Thursday, 21 July 2011

Nursery Rhymes

by Gerard Benson

My lifelong love of poetry began with nursery rhymes. And I still love them. I’ve read many great poems by many great poets. Also thousands of poems by more humble contenders ─ profound poems, funny poems, sad, happy, love poems, hate poems and probably a thousand or more about living creatures, from William Blake’s “Tyger” to Christopher Isherwood’s “Common Cormorant”. But I always return to those
marvellous little rhymes of childhood. Little Miss Muffet (what’s a tuffet? by the way) Little Jack Horner, Jack and Jill, that Black Sheep, and Bo Peep, and Mary Mary and Baby Bunting and that unfortunate baby whose cradle was put at the top of the tree. I love them all. There’s a Grand Old Duke, and Old King Cole the music lover, and that Queen who ate bread and honey while the Maid was having her nose pecked off. What a cast! They all seemed quite real to me ─ as real as my teacher or the nurse on a bike who used to
come round. Or my parents. Or even me!

I’ve been wondering why I so took to them. Partly it was the rhythm; they’re all highly rhythmic though mostly not metric. The simple patterns of sound. The powerful alliteration. The strong rhymes. The nonsense words. The marvellous sprinkling of capital letters. But all these elements served the strange little stories they
told.. If you sit on a wall you might fall off and shatter; or the lessons they taught ─ if you have no penny you can’t buy a pie; or the characters they introduced ─ that upper class thief the Knave of Hearts, the incorruptible Milkmaid, the vicious but no doubt put-upon Old Woman who lived in a shoe, the Piper’s Son who stole a pig.

Most of them have a deeper meaning ─historical, satirical, religious, anciently topical ─ available to the scholar. I once attended a lecture where a distinguished scholar/poet explained that Jack and Jill introduced children to “the terrible story of the Fall of Man” ─also dealt with, though at greater length by Milton in “Paradise Lost”. Ring-a-ring-of-roses is about the plague, Contrary Mary is probably Mary Tudor. But do we care? It’s for their pared down simplicity that I love them. And for their strange surrealism. Children have no problem with this, but what are we to make of a violin-playing cat and a spring-heeled cow? I think that was my absolute favourite. And I once took the liberty of rewriting it in style of of Robert Browning, one of my favourite poets:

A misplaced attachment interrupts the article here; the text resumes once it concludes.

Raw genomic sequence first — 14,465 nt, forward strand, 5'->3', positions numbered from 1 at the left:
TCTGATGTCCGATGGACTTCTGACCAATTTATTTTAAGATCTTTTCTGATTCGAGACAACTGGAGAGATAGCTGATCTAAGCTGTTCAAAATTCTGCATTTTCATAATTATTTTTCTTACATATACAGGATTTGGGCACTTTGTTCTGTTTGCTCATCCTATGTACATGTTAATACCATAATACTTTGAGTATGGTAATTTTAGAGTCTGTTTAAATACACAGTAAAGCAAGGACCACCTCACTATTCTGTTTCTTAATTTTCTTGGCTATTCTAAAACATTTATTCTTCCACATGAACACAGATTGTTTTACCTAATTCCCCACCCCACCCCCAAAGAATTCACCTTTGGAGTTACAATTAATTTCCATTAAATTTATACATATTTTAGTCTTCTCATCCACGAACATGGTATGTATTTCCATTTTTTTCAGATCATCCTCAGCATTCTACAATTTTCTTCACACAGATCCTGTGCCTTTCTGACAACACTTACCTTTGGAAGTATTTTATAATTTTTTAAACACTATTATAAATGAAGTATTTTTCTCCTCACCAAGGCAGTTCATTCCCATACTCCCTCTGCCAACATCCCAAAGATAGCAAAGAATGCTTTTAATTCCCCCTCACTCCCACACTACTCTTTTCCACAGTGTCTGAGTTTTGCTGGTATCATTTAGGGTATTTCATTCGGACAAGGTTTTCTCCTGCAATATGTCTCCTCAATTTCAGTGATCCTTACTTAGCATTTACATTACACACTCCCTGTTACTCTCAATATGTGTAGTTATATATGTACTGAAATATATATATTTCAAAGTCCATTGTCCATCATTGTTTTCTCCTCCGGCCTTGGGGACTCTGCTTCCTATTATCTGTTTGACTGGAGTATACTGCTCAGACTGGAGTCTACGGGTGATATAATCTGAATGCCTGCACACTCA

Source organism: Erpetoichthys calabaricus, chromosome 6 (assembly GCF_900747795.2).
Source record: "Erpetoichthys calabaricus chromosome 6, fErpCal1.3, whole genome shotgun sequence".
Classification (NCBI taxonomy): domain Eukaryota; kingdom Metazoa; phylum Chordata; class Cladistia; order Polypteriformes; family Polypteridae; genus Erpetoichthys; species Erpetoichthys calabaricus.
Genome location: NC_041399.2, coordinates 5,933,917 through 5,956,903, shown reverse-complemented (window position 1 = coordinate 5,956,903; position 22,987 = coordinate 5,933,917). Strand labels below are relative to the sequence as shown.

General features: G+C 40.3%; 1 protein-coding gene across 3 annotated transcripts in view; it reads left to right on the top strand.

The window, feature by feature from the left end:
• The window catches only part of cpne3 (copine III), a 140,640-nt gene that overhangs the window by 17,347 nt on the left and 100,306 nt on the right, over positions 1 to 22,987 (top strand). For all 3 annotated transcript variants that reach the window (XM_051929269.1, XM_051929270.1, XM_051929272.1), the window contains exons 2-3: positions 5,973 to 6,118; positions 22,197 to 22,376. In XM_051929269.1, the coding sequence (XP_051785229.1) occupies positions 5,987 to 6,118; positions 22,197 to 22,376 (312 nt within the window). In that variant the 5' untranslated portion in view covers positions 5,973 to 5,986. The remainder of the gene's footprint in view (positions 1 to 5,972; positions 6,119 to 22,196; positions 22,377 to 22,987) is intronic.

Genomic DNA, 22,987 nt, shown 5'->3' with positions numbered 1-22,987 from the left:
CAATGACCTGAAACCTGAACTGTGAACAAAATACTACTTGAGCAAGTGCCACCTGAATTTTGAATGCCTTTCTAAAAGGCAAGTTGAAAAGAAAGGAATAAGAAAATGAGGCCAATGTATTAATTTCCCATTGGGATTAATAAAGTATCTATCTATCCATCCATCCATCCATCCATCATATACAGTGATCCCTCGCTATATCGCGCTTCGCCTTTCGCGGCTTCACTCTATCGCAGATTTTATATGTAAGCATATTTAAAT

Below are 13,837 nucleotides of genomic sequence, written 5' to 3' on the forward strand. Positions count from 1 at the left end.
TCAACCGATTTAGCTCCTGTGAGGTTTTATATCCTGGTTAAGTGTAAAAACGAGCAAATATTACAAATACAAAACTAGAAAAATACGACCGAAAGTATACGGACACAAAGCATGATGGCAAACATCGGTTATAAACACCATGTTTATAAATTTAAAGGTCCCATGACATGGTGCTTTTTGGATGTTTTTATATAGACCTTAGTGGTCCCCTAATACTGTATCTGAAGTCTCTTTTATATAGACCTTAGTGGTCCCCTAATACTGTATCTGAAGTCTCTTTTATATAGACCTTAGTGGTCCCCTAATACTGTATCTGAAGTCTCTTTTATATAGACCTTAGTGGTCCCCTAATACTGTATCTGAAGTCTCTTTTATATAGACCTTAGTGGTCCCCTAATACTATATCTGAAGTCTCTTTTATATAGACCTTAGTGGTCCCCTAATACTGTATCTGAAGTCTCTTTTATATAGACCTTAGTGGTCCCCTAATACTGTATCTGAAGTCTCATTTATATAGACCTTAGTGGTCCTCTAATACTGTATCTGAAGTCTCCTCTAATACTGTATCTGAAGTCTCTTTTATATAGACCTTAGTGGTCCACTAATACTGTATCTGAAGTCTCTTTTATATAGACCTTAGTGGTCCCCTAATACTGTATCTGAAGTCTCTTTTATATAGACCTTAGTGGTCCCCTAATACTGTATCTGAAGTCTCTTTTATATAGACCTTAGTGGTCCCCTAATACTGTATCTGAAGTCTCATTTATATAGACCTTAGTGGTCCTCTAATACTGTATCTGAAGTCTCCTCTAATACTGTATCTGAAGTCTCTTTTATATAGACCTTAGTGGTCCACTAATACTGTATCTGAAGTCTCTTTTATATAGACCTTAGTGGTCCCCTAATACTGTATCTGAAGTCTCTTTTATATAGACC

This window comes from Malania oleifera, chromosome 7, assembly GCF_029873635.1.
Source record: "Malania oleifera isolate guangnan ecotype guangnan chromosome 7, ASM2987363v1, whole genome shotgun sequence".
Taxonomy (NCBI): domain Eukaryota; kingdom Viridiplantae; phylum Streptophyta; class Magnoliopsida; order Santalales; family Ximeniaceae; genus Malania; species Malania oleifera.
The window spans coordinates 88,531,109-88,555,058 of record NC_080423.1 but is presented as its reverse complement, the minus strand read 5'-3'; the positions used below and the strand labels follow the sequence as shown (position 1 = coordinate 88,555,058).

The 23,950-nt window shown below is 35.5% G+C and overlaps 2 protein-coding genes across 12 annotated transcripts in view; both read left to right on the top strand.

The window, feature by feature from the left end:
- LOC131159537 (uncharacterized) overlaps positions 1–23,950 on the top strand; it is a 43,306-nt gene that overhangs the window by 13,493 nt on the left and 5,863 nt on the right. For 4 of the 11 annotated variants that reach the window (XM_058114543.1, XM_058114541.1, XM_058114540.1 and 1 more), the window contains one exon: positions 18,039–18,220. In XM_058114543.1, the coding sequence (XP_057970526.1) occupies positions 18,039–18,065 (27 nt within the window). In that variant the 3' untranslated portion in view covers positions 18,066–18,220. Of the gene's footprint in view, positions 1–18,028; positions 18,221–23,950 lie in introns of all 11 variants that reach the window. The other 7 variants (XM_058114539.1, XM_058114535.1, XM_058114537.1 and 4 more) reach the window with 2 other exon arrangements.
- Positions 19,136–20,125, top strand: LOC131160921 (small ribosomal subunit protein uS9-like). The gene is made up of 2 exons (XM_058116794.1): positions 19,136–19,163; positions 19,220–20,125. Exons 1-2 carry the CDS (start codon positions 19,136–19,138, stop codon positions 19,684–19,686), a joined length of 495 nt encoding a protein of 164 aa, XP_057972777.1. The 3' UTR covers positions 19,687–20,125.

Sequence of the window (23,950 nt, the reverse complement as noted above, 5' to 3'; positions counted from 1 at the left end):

Hey Diddle Diddle, t’employ a childish phrase
And thus begins my tale (tale of a cat),
And where else, tell me masters, to begin
This rigmarole of puss and violin
Than here at top o’ the page? Then Diddle I says
A feline fiddlist and a leaping cow,
You catch my drift? I thought not. Hold I trow,
Hold hard. A cat (hold on to that!)
A fiddle, and a cow i’ th’ sky
Over the moon! milk for the green cheese,
(A fancy but I set it down) and these
Occurrences watched by a Pekingese,
A pooch who laughs, though none knows how or why,
At plate and spoon eloping. Zooks! The moon’s adaze!

When I’d almost finished writing this article I opened my falling to pieces copy of Mother Goose Treasury and came across dreadful news. London Bridge is falling down. What should I do? I know, build it up with silver and gold. Trouble is I've got none.

1 comment:

  1. I suspect most of us remember fondley the first time thier child remembers and recites a nursery rhyme, even funnyer when they get them slightly wrong.

    I remember well reciting nursery rhymes to my youngest daughter, then about three and a half, whilst skipping along the pavement.

    She looked around, then said crossly mummy will you stop being so silly. Not qite the reaction I was hoping for. But even at three and a half she was much older than me.

    I told her you'll need to be a lot older before you can be this silly and enjoy it.